It's hard to operate a business when someone can buy the same product significantly cheaper only a short drive away. That is what Amherst area gas stations have had to deal with in recent years, as many local motorists have been crossing the border to fill their vehicles up in New Brunswick, where gas prices routinely range from four to seven cents per litre lower than the prices here in Nova Scotia.
Unfortunately, that problem would only be passed on to other operators if the government moves ahead with its proposal to stagger gas taxes across the province, thereby making prices lower at gas stations near the border. This would mean Amherst gas stations would be able to offer fuel at lower prices than stations in other Cumberland County communities like Springhill, Oxford and Parrsboro.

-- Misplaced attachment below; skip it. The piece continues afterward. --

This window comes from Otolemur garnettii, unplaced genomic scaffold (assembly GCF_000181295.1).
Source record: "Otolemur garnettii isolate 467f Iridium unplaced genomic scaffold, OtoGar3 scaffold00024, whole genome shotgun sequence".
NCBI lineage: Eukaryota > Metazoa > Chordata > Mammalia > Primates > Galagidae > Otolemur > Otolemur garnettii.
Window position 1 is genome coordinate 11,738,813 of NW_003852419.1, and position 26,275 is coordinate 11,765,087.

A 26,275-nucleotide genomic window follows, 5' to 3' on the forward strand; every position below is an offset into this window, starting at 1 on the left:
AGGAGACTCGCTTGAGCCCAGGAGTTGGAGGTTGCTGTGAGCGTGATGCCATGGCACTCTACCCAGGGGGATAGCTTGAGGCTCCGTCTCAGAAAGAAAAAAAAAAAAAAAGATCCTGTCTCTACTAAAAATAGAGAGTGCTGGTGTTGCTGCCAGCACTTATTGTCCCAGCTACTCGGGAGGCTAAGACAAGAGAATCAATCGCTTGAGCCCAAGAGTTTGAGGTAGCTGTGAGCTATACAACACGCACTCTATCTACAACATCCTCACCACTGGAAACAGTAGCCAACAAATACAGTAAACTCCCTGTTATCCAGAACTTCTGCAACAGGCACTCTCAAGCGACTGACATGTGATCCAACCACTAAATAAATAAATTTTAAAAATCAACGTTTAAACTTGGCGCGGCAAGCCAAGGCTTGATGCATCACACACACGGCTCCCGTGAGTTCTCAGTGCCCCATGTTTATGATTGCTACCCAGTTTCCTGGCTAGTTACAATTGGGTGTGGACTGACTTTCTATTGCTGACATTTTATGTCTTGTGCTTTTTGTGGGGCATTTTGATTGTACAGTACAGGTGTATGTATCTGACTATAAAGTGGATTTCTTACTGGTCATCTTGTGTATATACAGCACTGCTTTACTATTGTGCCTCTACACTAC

These stations would take a hit if their customers know they can fill up cheaper while they are in Amherst on other errands. Some might not survive.
That being said, the status quo is not a fair situation for bordertown operators, and the government deserves credit for addressing the issue. But a more far-reaching solution would be more fair and less complicated.
Yes, Nova Scotians appreciate that tax revenue from fuel goes towards much-needed roadwork, but why not reach an agreement with neighbouring governments in New Brunswick and Prince Edward Island to maintain a standardized "Maritime" tax rate on fuel? If that means Nova Scotia has to lower its rate, than we will understand if it has to make up that for revenue elsewhere.
A solution is needed, but shifting the problem to someone else's lap is not it.